Remember that most of the world's economies are growing at the same time. Demand is not going anywhere, except higher, in my opinion. U.S. shale output remains the question mark, and at these prices seems poised to increase as well. The former cartel is counting on this rising demand to absorb this increasing competition. Perhaps key to note is that this time around, both Libya and Nigeria will see production capped. While constructive, compliance here will be something that the Saudis will have to stay focused on. For me, I'll stick with the Permian and oil services, for now.
Know what I have been buying in baby steps over the last couple of days? Did you miss Alibaba on the way up? Did you look for a point of entry without reverting to an old-fashioned car chase? Me too. The FAANG types have seen less favor in the marketplace this week than they had prior. I consider Alibaba to be a FAANG-type name, so I took a look.
The firm has been aggressive, laying out $2.9 billion in November to acquire a piece of Sun Art Retail Group, Ltd. Already considered the Chinese competitor to Amazon AMZN for e-commerce, this would now also make Alibaba a direct Chinese competitor to Walmart WMT.
Then there was this week's $7.0 billion bond sale, which apparently went off with something like $46 billion worth of subscription. This despite the firm already having $22 billion worth of cash and cash equivalents on its balance sheet. The firm sold the debt in tranches with maturities running out 5.5, 10, 20, 30, and 40 years, in dollar terms. Two things about these dollar-denominated bonds catch my imagination. One, obviously selling dollar-denominated debt attracts a broader audience, thus reducing borrowing costs. The sale did go off well. That worked out. Secondly, Alibaba must be comfortable earning large slices of incoming revenue in yuan, and paying off long-term debt in dollars. See where I'm going here? Food for thought, gang.
Chart of the Day: Alibaba
So, let's take a look at a chart on Alibaba (BABA) that dates back to early June when the stock really started to cook. What strikes me is the negative money flow, which seems to have persistently fluctuated toward the negative since mid-September. Another significant indicator has been the moving average convergence divergence (MACD), which has illustrated for us a series of bearish crossovers of the 26-day EMA by the 12-day EMA that began in August. Mind you, both of these moving averages remain above the nine-day EMA, which I'll take as a mild positive.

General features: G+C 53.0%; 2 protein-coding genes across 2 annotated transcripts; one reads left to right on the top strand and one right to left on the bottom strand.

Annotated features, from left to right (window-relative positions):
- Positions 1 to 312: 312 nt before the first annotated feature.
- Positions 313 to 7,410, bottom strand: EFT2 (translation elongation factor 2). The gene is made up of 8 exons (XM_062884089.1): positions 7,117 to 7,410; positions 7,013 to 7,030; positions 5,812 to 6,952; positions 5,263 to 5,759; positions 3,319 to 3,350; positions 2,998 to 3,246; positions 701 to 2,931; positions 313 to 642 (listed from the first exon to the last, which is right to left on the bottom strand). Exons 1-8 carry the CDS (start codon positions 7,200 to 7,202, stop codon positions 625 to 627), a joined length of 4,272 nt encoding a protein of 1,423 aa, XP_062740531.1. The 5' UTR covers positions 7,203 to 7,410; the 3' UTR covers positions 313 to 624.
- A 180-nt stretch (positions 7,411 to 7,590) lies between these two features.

Now, take a look at the Pitchfork. Worked like a charm, until it didn't. You can see that the lower trend line broke earlier this week and has not recovered. In fact, the 50-day SMA broke as well, despite having worked as support two weeks ago. Now, this stock has come a long way. It could, in fact, fall even more. I do like the way Jack Ma is thinking, though. He's being innovative, and aggressive, and not just for the short-term. Over the last two days, I have put on about one-tenth of what I am willing to get long here.
My thought is that every investor should have a shopping list of names that they wish they had bought, but missed, and then get involved when they go on sale. For Steve Guilfoyle, this was one such name. Don't be timid. I actually see this stock falling as far as $168, but I really do not know if that level will either be reached or even hold if reached. What I think I do know is that next year I want to say that I bought Alibaba this year.
Sarge's Trading Levels
These are my levels to watch today for where I think that the S&P 500, and the Russell 2000 might either pause or turn.
SPX: 2672, 2658, 2650, 2641, 2634, 2627
RUT: 1566, 1559, 1551, 1540, 1529, 1523
Today's Earnings Highlights (Consensus EPS Expectations)